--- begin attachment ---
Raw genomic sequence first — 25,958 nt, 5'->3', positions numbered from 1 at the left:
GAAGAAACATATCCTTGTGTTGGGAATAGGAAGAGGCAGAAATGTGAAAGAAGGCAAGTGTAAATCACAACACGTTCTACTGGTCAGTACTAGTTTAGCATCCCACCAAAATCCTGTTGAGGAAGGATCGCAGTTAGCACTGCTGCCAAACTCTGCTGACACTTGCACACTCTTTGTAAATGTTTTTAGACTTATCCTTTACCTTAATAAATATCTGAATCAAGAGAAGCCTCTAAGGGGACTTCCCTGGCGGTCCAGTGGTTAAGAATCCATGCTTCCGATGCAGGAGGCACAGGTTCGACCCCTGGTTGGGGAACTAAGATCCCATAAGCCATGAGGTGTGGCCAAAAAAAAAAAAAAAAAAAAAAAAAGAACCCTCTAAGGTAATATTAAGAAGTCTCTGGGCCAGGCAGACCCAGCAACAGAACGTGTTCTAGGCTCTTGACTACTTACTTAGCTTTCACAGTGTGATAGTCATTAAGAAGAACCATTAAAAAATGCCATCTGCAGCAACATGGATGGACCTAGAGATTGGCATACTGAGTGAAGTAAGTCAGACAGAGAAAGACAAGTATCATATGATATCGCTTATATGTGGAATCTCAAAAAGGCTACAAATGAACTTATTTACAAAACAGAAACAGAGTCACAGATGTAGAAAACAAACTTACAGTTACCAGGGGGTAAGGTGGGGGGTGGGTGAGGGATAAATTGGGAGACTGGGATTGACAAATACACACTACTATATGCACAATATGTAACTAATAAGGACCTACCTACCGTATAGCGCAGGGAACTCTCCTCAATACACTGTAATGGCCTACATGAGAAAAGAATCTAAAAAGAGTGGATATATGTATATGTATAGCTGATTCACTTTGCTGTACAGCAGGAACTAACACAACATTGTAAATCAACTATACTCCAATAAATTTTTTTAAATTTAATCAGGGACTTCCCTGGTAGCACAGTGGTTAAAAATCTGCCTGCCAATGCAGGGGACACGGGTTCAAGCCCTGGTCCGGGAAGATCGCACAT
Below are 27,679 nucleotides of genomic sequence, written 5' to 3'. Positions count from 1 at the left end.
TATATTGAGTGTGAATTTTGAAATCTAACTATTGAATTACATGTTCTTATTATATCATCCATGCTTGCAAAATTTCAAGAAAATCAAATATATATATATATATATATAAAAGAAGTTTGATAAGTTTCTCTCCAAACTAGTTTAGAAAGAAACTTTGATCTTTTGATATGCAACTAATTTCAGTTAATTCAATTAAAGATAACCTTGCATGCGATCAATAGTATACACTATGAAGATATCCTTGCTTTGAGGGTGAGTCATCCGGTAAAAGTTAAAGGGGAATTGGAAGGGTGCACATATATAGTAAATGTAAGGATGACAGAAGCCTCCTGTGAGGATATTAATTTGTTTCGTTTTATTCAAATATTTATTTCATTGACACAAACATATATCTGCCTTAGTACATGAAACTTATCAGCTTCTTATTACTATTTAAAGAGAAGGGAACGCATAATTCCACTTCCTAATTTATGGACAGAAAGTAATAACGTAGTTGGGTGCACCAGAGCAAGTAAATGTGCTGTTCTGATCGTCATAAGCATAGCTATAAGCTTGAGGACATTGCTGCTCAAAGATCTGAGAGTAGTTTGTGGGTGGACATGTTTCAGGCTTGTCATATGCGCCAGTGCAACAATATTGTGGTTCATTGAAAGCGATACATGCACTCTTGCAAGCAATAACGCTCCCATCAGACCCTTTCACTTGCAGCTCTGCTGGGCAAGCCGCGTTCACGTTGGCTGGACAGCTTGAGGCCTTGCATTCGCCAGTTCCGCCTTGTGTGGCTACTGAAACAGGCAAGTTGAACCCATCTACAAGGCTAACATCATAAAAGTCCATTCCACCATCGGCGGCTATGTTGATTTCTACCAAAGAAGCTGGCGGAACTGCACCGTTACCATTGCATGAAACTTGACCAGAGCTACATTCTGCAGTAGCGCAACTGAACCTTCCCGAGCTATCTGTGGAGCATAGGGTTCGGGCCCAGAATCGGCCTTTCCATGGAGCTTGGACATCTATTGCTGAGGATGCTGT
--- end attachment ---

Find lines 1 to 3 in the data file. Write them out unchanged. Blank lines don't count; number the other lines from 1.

Raw genomic sequence first — 25,958 nt, 5'->3', positions numbered from 1 at the left:
GAAGAAACATATCCTTGTGTTGGGAATAGGAAGAGGCAGAAATGTGAAAGAAGGCAAGTGTAAATCACAACACGTTCTACTGGTCAGTACTAGTTTAGCATCCCACCAAAATCCTGTTGAGGAAGGATCGCAGTTAGCACTGCTGCCAAACTCTGCTGACACTTGCACACTCTTTGTAAATGTTTTTAGACTTATCCTTTACCTTAATAAATATCTGAATCAAGAGAAGCCTCTAAGGGGACTTCCCTGGCGGTCCAGTGGTTAAGAATCCATGCTTCCGATGCAGGAGGCACAGGTTCGACCCCTGGTTGGGGAACTAAGATCCCATAAGCCATGAGGTGTGGCCAAAAAAAAAAAAAAAAAAAAAAAAAGAACCCTCTAAGGTAATATTAAGAAGTCTCTGGGCCAGGCAGACCCAGCAACAGAACGTGTTCTAGGCTCTTGACTACTTACTTAGCTTTCACAGTGTGATAGTCATTAAGAAGAACCATTAAAAAATGCCATCTGCAGCAACATGGATGGACCTAGAGATTGGCATACTGAGTGAAGTAAGTCAGACAGAGAAAGACAAGTATCATATGATATCGCTTATATGTGGAATCTCAAAAAGGCTACAAATGAACTTATTTACAAAACAGAAACAGAGTCACAGATGTAGAAAACAAACTTACAGTTACCAGGGGGTAAGGTGGGGGGTGGGTGAGGGATAAATTGGGAGACTGGGATTGACAAATACACACTACTATATGCACAATATGTAACTAATAAGGACCTACCTACCGTATAGCGCAGGGAACTCTCCTCAATACACTGTAATGGCCTACATGAGAAAAGAATCTAAAAAGAGTGGATATATGTATATGTATAGCTGATTCACTTTGCTGTACAGCAGGAACTAACACAACATTGTAAATCAACTATACTCCAATAAATTTTTTTAAATTTAATCAGGGACTTCCCTGGTAGCACAGTGGTTAAAAATCTGCCTGCCAATGCAGGGGACACGGGTTCAAGCCCTGGTCCGGGAAGATCGCACAT
Below are 27,679 nucleotides of genomic sequence, written 5' to 3'. Positions count from 1 at the left end.